As the procession moves out from the Roman praetorium down the narrow streets, there is much more in the appearance of the robbers to appeal to the vulgar crowd than in the appearance of Jesus. The robbers walk jauntily forward under the weight of their wooden crosses, for they are “lithe and sinewy and hard as nails.” They seem unafraid. Like men they have fought. Like men they are determined to die.
The other man seems almost utterly spent. His cross is more than He can bear. He has just passed through a horrible night. He has been crowned with thorns and His back has been hideously gashed by the Roman scourge. He has lost much blood and is weak, so weak that before the end of the journey another has to carry His cross.
Arrived upon a weird skull-shaped hill outside the city gates, the four soldiers in charge of each prisoner perform the work of execution. The victims are stripped bare. A vessel of highly medicated wine is passed among them. This wine is to deaden the pain. For even in that iron age when the heart of the world was far from being tender, this poor boon was not denied even to the worst of criminals. The robbers drink, and Jesus refuses. He will meet death fully awake.
Then the victims are stretched prone upon the cross, spikes are driven into palms and insteps and the crosses are dropped into the holes that have been digged for them. There is a spray of blood, the tearing of flesh, the straining of tendons — and then these three trees so lately planted stand laden with their fruit of infinite pain.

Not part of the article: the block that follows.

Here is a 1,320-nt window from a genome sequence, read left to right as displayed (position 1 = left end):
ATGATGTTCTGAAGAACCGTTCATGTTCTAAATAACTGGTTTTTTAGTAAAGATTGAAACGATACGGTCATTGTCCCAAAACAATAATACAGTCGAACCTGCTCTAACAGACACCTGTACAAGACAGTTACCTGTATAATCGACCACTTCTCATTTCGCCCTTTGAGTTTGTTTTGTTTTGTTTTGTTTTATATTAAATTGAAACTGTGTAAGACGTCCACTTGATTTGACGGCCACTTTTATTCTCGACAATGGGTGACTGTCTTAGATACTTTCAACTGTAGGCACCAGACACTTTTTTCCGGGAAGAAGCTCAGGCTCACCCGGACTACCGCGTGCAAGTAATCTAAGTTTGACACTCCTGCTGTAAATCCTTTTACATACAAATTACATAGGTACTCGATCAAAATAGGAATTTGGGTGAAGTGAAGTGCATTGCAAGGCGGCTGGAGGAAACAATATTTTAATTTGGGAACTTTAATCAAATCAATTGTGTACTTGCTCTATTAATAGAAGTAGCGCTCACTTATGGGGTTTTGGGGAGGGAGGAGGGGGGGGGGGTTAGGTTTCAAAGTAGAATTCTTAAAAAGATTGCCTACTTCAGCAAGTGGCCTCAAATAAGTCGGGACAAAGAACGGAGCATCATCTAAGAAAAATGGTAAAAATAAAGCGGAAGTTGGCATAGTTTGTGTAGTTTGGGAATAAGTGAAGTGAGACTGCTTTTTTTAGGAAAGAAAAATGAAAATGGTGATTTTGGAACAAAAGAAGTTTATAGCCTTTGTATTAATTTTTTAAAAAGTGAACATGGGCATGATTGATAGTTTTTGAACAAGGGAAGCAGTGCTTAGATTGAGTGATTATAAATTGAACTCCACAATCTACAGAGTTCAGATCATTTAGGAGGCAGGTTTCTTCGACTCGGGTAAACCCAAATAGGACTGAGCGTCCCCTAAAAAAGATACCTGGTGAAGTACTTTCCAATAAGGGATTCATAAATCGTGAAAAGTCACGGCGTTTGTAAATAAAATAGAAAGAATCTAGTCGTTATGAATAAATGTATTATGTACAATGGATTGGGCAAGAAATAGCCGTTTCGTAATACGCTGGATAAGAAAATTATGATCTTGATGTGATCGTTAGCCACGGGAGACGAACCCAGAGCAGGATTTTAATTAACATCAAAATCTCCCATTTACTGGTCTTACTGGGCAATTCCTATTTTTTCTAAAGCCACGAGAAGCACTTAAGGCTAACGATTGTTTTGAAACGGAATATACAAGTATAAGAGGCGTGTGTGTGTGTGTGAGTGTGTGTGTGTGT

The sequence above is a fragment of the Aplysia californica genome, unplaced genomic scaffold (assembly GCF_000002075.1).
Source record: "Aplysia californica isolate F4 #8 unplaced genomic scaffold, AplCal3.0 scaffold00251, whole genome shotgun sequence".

The soldiers now make themselves as comfortable as possible at the foot of the cross and begin dice throwing and drinking. For death by crucifixion is such a slow-footed monster that they must needs amuse themselves while their victims die.
Now it is that the jeers and the scorn and the revilings of the crowd break out in their most blasphemous intensity. I can well imagine that the robbers, to whom little of it was directed, would have replied in kind. They had nothing to fear. Rome had already done its worst. They had reached the end of the trail. But to the amazement of at least one of these robbers, the one who is the butt of the bitterest mockings does not reply at all except to throw round the shoulders of those who are murdering Him “the sheltering folds of this protecting prayer”: “God, forgive them, for they know not what they do.”
Now, I suppose you have noticed many a time that a scene that will soften one man will harden another. Two men attend the same service and hear the same sermon. One man has his heart broken by it. Under the spell of it he finds his way to the cross. The other is only made the more hard, the more stubborn, the more bitter and indifferent. This was the case with these two robbers. The attitude of Jesus seems to have maddened the lesser robber beyond endurance. I think he would like to have hit Him in the face. As it was, he railed on Him.